15

My understanding is that enum is like union in C and the system will allocate the largest of the data types in the enum.

enum E1 {
    DblVal1(f64),
}

enum E2 {
    DblVal1(f64),
    DblVal2(f64),
    DblVal3(f64),
    DblVal4(f64),
}

fn main() {
    println!("Size is {}", std::mem::size_of::<E1>());
    println!("Size is {}", std::mem::size_of::<E2>());
}

Why does E1 takes up 8 bytes as expected, but E2 takes up 16 bytes?

17

In Rust, unlike in C, enums are tagged unions. That is, the enum knows which value it holds. So 8 bytes wouldn't be enough because there would be no room for the tag.

3
  • 7
    As for the 8 byte increase: This is simply about memory alignment. Most of this space is not used. It's just padding. – sellibitze Dec 6 '14 at 1:04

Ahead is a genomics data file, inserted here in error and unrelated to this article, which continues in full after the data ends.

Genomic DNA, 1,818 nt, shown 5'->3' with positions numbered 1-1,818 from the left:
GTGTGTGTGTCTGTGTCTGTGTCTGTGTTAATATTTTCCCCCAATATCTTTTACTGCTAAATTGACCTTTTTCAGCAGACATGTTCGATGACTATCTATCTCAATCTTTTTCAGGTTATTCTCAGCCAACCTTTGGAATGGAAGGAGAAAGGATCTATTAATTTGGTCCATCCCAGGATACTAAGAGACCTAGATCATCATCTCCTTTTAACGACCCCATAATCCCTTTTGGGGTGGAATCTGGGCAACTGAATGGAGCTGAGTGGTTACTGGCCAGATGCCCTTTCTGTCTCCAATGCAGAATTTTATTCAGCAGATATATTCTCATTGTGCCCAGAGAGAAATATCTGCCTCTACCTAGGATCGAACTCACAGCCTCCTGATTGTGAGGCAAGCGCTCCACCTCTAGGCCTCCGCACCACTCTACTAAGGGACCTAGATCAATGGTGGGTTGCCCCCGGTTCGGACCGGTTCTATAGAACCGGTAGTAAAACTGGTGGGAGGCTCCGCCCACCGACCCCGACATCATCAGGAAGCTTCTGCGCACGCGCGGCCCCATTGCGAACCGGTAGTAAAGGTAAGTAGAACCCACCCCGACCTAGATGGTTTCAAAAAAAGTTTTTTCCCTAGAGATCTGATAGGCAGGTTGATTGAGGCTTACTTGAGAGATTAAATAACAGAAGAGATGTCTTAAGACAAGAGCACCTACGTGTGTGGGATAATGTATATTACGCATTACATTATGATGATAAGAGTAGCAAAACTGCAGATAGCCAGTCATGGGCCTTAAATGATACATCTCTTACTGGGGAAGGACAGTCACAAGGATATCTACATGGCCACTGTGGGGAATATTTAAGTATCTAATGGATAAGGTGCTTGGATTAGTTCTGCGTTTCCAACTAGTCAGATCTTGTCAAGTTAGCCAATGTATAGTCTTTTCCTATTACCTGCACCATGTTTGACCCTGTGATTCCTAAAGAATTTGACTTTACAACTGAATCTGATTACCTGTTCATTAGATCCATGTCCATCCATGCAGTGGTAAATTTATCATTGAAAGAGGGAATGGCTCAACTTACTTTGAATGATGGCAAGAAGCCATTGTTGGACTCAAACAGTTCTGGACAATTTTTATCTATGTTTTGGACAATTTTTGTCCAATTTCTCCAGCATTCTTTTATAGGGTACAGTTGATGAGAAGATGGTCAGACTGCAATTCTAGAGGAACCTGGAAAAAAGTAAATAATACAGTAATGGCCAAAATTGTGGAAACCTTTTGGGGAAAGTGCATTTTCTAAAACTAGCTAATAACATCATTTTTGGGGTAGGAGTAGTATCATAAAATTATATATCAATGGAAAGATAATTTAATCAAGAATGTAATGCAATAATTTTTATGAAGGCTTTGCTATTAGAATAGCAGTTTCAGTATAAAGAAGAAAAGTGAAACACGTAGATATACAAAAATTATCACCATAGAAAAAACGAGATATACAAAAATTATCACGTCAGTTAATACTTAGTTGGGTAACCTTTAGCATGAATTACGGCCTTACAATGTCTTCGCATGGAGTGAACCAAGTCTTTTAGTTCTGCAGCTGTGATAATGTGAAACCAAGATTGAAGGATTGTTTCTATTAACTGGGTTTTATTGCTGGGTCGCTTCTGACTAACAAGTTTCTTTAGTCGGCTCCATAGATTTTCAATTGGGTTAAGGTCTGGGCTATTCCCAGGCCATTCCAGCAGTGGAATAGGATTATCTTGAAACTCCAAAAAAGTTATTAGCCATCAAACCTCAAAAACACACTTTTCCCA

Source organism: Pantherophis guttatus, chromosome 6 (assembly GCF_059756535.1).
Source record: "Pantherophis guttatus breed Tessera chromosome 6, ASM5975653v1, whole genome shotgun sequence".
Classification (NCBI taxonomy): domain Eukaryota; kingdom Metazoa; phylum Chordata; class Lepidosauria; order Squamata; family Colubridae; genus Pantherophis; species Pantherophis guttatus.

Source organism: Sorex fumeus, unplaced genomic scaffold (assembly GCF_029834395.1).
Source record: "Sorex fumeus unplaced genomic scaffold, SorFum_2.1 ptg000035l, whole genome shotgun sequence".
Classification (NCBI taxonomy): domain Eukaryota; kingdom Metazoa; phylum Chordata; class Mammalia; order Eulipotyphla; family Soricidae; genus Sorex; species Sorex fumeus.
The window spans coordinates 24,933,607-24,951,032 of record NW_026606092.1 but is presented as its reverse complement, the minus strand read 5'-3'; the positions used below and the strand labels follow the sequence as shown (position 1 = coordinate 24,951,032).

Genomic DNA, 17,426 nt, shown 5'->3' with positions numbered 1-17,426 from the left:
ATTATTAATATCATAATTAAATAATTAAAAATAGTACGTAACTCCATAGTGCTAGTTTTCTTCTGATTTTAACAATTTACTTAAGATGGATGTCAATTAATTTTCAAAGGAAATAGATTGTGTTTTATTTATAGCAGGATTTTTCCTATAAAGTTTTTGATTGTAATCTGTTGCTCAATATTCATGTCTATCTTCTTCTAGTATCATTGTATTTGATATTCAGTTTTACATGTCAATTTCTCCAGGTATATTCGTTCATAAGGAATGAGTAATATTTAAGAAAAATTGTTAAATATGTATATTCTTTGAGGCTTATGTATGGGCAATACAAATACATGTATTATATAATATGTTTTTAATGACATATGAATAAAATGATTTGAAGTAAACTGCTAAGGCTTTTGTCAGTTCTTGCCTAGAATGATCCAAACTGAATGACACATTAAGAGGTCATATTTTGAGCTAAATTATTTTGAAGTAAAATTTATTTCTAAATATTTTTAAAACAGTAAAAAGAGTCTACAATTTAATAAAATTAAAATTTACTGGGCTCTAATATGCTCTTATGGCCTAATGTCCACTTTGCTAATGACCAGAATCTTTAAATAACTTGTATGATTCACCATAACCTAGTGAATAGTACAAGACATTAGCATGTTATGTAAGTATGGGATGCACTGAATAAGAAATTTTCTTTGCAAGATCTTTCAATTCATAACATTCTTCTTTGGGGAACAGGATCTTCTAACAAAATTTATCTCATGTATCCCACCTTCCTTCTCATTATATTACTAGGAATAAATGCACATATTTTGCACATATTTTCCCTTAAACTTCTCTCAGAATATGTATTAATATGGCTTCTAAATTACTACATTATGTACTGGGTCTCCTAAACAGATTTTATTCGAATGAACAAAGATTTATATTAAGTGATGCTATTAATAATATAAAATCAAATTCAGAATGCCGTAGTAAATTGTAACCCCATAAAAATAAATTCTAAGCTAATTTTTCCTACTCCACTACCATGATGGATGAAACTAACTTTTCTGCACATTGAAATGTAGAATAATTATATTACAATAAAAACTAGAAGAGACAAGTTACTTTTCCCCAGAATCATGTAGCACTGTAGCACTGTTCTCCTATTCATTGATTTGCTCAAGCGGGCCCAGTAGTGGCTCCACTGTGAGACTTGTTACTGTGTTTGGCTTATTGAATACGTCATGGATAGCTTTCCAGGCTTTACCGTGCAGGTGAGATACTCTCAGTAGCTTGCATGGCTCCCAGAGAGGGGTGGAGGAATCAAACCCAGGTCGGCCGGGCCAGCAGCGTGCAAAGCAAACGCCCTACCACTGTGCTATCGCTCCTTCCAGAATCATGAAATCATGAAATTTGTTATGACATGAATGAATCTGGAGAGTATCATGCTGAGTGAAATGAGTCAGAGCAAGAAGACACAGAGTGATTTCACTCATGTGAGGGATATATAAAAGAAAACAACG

• 11
    I will love to see the memory layout of a Rust enum. Anyone knows any article on that? – RajV Dec 8 '14 at 21:26
  • 1
    @RajV, added a link to Rustonomicon – Rbjz Feb 17 '19 at 6:18
16

As a first approximation, you can assume that an enum is the size of the maximum of its variants plus a discriminant value to know which variant it is, rounded up to be efficiently aligned. The alignment depends on the platform.

This isn't always true; some types are "clever" and pack a bit tighter, such as Option<&T>. Your E1 is another example; it doesn't need a discriminant because there's only one possible value.

The actual memory layout of an enum is undefined and is up to the whim of the compiler. If you have an enum with variants that have no values, you can use a repr attribute to specify the total size.

You can also use a union in Rust. These do not have a tag/discriminant value and are the size of the largest variant (perhaps adding alignment as well). In exchange, these are unsafe to read as you can't be statically sure what variant it is.

See also:

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